KUALA LUMPUR (Nov 21): Former Auditor-General Tan Sri Ambrin Buang found the process of auditing 1Malaysia Development Bhd to be more difficult than usual as the fund did not give its full cooperation by sharing the necessary documents required by the National Audit Department (NAD), he told the High Court today.
Ambrin testified that the NAD special audit team for 1MDB — which comprised 12 officers — experienced certain limitations when conducting the audits, as some of the original and important documents which were supposed to be used to verify transactions and audit evidence were either submitted late or were not submitted at all by the fund.
"These limitations had a significant impact on the audits carried out in verifying the financial position and operations of the company and related transactions," he explained.
For instance, 1MDB did not submit the group's management account for the year ended March 31, 2015 and bank statements from overseas financial institutions.
"No access can be made to the computers, notebooks and servers in 1MDB to obtain data and information for the purpose of cross-reference and analysis during auditing.
"In this situation, I find the 1MDB auditing difficult and that it took almost a year to complete when in fact, it could have only taken within five months," he added.
Ambrin, who is the prosecution sixth witness, noted that the 1MDB audit process started in March 9, 2015 and was scheduled to be submitted to the Public Accounts Committee (PAC) on Feb 24, 2016.
However, due to the alleged amendments done under the instructions of former prime minister Datuk Seri Najib Abdul Razak, the final 'amended' report was only eventually submitted to the PAC on March 4, 2016.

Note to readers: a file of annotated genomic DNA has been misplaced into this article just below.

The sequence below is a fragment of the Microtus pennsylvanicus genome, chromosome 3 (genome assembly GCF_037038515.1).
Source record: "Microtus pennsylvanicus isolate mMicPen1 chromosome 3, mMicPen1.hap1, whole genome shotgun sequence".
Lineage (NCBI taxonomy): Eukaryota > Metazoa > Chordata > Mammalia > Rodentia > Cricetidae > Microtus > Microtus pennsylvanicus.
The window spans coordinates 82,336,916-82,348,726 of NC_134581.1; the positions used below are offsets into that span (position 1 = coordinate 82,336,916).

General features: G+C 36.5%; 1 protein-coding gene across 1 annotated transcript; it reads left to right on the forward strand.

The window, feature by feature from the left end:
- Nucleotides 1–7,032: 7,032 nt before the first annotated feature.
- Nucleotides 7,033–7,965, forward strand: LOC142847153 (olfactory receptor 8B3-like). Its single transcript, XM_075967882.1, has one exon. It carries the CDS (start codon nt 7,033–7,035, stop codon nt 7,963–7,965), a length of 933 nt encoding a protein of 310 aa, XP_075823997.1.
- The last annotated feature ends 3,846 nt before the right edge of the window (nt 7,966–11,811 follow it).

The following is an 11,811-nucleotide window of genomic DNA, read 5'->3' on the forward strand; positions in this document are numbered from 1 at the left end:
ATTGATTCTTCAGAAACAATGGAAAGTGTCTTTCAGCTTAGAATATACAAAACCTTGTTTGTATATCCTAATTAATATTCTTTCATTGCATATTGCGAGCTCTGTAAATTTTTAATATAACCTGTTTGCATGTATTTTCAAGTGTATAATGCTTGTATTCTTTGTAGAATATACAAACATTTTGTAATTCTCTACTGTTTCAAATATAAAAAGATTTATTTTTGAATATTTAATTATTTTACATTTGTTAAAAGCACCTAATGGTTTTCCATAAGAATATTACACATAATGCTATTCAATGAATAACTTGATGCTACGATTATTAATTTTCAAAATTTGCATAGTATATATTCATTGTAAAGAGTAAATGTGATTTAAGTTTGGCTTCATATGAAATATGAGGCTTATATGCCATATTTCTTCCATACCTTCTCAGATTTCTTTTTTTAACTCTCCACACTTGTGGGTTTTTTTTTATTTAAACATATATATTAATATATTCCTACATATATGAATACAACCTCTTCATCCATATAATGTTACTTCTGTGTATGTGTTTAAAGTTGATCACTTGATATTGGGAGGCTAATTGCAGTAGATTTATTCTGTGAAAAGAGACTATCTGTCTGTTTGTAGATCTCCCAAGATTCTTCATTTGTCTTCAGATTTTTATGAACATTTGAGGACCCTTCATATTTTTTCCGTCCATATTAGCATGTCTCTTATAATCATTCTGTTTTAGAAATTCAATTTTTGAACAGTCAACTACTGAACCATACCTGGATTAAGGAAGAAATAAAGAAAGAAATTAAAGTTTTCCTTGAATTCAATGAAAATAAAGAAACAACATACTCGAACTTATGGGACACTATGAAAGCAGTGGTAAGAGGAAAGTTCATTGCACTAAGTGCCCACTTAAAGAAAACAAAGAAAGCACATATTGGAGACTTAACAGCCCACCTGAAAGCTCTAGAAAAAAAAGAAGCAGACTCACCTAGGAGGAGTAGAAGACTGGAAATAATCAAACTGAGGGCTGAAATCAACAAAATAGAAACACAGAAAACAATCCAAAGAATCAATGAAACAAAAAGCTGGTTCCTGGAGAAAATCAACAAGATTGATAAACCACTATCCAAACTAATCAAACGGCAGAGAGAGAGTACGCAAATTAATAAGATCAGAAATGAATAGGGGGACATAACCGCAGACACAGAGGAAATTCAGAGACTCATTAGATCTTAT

It was initially decided in the cabinet meeting on March 4, 2015 that NAD was to verify 1MDB's accounts and that the report should be submitted to the PAC.
The audit, Ambrin said, was done based on the mandate of the Cabinet and the PAC to verify the audited financial statements of 1MDB Group and to evaluate if the financial performance and activities of 1MDB Group were still in line with the company's original objectives which are:
- investing in projects that can help drive strategic initiatives for long-term sustainable development and encourage foreign direct investment inflows into the country, and
- utilising existing sovereign wealth fund networks in the Middle East and China to bring in foreign direct investment that is suitable for national projects.
Ambrin also stressed that when the auditing process was imposed on 1MDB, all the members of the special audit team have followed the standard procedure of International Standard Of Supreme Audit Institutions (ISSAI 3000) in the auditing process and preparing the final report of the audit. The process is also subjected to the Audit Act 1957.
He was testifying in the 1MDB audit report tampering trial of Najib and former 1MDB chief executive officer Arul Kanda Kandasamy.
Najib is accused of abusing his power by ordering amendments to the audit report to protect himself from disciplinary, civil and criminal action prior to its submission to the PAC.
He is accused of committing the offence at the complex of the Prime Minister's Department through a meeting held on Feb 24, 2016.
The charge, under Section 23(1) of the Malaysian Anti-Corruption Commission (MACC) Act 2009, provides for up to 20 years in jail and a fine of not less than five times the amount of gratification, or RM10,000, whichever is higher, upon conviction.
Meanwhile, Arul Kanda is charged with abetting Najib in ordering the report's amendment, at the same place and time. The charge, under Section 28(1)(c) of the MACC Act, read together with Section 23(1) and 24(1) of the Act, provides for a similar sentence, if found guilty.
Ambrin will continue to read his witness statement before Justice Mohamed Zaini Mazlan on Wednesday (Nov 27).
For more stories on the 1MDB audit report tampering trial, click here.